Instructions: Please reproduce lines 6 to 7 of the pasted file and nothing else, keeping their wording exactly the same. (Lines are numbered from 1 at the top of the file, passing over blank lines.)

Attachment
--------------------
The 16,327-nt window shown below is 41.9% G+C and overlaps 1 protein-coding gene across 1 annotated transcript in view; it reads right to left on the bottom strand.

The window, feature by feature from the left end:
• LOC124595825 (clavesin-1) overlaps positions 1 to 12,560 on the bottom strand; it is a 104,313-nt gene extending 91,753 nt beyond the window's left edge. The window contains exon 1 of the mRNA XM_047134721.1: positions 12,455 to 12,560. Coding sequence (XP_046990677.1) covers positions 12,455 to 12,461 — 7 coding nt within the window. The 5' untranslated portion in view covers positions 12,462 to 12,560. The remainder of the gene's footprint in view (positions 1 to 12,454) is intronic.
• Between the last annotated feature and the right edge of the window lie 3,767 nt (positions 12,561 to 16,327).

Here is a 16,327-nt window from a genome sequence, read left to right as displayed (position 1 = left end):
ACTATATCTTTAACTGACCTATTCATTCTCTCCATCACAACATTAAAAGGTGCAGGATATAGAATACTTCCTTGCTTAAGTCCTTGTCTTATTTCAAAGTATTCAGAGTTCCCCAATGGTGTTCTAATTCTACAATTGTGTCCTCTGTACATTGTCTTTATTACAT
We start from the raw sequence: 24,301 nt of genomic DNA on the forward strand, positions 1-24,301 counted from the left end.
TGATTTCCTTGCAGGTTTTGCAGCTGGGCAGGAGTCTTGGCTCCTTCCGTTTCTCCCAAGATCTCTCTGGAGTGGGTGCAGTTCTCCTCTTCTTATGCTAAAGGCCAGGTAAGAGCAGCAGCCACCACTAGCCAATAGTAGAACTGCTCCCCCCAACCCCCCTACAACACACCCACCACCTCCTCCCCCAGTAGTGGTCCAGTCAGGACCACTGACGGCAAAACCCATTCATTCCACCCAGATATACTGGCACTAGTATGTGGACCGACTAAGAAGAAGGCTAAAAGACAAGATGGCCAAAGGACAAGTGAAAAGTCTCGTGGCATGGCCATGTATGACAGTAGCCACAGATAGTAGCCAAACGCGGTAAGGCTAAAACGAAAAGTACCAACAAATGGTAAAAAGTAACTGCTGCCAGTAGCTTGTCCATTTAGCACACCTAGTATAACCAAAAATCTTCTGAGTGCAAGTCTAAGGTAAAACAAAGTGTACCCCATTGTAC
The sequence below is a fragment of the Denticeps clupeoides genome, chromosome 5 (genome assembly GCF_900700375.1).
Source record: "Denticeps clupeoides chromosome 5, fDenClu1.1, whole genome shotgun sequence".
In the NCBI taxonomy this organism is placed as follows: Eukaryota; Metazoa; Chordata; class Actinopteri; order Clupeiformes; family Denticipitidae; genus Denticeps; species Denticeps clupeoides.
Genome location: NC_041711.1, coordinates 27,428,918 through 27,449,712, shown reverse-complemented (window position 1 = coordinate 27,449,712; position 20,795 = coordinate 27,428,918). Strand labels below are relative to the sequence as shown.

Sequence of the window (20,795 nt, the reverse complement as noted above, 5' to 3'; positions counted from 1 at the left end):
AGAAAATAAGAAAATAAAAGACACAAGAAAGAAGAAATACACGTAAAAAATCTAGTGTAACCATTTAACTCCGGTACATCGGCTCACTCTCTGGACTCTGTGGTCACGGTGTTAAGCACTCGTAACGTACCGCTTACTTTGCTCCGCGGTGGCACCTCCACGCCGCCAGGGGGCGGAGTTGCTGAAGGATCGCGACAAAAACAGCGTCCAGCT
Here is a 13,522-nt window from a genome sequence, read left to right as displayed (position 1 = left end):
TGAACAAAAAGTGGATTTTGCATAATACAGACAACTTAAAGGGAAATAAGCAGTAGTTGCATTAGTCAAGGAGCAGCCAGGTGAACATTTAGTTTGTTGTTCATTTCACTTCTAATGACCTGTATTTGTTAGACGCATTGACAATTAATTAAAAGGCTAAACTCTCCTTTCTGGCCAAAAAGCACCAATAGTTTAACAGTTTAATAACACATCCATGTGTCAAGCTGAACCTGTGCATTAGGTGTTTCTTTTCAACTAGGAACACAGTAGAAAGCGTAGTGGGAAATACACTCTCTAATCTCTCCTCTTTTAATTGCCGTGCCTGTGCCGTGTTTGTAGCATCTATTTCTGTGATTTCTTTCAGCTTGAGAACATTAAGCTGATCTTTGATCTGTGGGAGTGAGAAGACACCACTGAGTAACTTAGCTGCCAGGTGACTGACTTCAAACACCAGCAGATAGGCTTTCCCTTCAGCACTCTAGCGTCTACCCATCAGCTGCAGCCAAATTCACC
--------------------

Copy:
ACTATATCTTTAACTGACCTATTCATTCTCTCCATCACAACATTAAAAGGTGCAGGATATAGAATACTTCCTTGCTTAAGTCCTTGTCTTATTTCAAAGTATTCAGAGTTCCCCAATGGTGTTCTAATTCTACAATTGTGTCCTCTGTACATTGTCTTTATTACAT
We start from the raw sequence: 24,301 nt of genomic DNA on the forward strand, positions 1-24,301 counted from the left end.